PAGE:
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Normally I don’t advertise author/illustrator contests and challenges but this one has something I like. Namely, Rube Goldberg machines. Actually, I also happen to like Lisa Graff. And I happen to like her new book which I finished yesterday and includes the aforementioned Rube Goldberg thing. The first to ever appear in a children’s book? You decide.
Next up, I’ve heard the movie news but if we’re gonna do Hobbit then we’re doggone gonna do Hobbit. Just maybe not the version you’ll be seeing in theaters soon.
Next up, grants plus The Eric Carle Museum plus copious Raul Colon? There is nothing about this that I do not like.
Thanks to Sandy Soderberg for the link!
Now these days everyone’s talking about nonfiction. Thanks to the Core Curriculum the subject is hot as hot can be and nonfiction’s been getting a real leg up. I can’t tell you how many people have recently asked me if I knew any librarians that are specifically knowledgeable in the realm of elementary informational texts. With that in mind, the interest in quality nonfiction has never been greater. That’s why it’s nice to see new biographies out there, like the recent Twice As Good by Rich Michelson which tells the tale of William Powell. But, as LeVar Burton might say, you don’t have to take my word for it.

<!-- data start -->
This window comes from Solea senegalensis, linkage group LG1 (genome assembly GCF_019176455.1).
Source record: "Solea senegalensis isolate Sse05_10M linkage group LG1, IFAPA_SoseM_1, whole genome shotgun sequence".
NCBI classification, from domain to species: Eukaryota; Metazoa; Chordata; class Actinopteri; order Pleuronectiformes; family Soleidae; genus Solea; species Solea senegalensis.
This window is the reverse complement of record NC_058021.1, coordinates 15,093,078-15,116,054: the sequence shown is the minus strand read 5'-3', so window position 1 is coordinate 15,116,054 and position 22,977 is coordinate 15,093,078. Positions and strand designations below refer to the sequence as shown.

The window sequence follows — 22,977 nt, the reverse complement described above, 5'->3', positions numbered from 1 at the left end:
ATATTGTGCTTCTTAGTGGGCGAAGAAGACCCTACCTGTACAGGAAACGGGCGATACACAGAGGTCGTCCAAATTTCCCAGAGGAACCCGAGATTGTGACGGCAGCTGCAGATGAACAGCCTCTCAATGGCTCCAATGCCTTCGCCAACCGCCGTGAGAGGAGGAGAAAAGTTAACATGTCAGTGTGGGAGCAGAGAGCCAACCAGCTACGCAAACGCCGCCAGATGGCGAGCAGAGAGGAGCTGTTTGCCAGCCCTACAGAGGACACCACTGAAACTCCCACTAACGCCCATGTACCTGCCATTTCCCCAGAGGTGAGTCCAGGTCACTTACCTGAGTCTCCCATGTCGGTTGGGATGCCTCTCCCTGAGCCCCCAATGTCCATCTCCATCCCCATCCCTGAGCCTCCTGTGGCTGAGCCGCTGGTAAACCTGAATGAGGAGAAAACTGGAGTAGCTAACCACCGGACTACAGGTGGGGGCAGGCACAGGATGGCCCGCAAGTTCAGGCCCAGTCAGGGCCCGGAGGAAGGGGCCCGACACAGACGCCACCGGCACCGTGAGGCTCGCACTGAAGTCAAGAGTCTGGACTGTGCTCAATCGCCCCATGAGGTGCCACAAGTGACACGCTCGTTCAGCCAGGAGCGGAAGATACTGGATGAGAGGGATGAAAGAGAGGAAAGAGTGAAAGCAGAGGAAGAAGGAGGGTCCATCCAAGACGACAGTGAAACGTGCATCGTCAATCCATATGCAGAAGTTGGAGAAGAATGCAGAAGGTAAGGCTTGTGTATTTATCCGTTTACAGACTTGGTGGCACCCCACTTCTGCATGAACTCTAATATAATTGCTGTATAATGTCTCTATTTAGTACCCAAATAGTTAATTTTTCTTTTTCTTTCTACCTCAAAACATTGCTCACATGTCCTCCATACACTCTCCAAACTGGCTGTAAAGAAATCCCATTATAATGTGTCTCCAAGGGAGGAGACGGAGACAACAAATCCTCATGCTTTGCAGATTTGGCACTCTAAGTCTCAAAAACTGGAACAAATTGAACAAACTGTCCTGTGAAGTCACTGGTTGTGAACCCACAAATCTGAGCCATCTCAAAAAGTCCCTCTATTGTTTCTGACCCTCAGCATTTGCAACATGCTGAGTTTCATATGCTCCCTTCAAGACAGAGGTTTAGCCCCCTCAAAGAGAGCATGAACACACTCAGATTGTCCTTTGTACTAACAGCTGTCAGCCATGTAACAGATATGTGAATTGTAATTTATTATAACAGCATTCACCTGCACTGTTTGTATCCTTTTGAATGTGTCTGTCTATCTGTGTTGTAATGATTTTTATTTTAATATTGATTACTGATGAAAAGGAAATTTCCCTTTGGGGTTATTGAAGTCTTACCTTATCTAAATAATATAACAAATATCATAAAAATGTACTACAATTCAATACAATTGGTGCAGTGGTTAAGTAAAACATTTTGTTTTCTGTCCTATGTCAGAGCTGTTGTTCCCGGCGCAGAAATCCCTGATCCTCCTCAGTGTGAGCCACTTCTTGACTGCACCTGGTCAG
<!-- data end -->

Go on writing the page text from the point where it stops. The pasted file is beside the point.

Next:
And since we’re dealing with Easter here, it’s only fair that we end with bunnies. Bunny bunny bunnies. It was a toss-up between this, the bunny who eats the flower, and the bunnies in the cups. In the end, I figured you go with the sure-fire crowd pleaser.
When I was a kid I took a fair amount of ballet. I liked it. Kept me on my toes (yuk yuk yuk). I retain fond memories of that time in my life, but don’t be fooled. I’m just as likely to groan when I see a children’s biography of a ballerina as anyone. “Not another one!” I’ll kvetch. Never mind that ballerina bios don’t exactly stuff my shelves to overflowing. Never mind that when artists like Raul Colon are involved the end result is going to be magic. Never mind that author Carmen T. Bernier-Grand has attempted to sate my unquenchable thirst for original biographies of people never covered in the children’s sphere before. It was only when my fellow librarians repeated the phrase, “No. Really. It’s incredibly good” to me in about thirty different ways that I finally picked the dang thing and cracked it open. Fun Fact: It’s incredibly good. Who knew? [Aside from all those children's librarians, of course.] From the pen of Ms. Bernier-Grand comes a biography that tells the balanced, nuanced story of a woman pursuing the art form she loves in the face of personal tragedies, political upheavals, and worldwide acclaim/blame.
A child named Alicia Ernestina de la Caridad del Cobre Martinez y del Hoyo dances in her Cuban home. “Like light, / she’s barely aware / of the floor beneath her dancing feet.” Few could suspect at the time that she would grow up to become perhaps the greatest Cuban ballerina in the world. After years of practice she marries at fifteen to a fellow dancer and moves to New York. It’s there that she is discovered, just in time for her retina to detach. But even blinded she dances in her head and when she comes back to the stage her toe shoes are glued to her feet with blood. Back in Cuba she starts a dance company that suffers under the dictator Batista and does better under Castro. When the decision comes to dance for Cuba or the U.S. she stays with her roots, to the admonishment of the exiles. To this day she dances still. A final author’s note, list of ballets she’s performed, awards received, a Chronology, Glossary of terms, Sources, Website, and Notes appear at the end.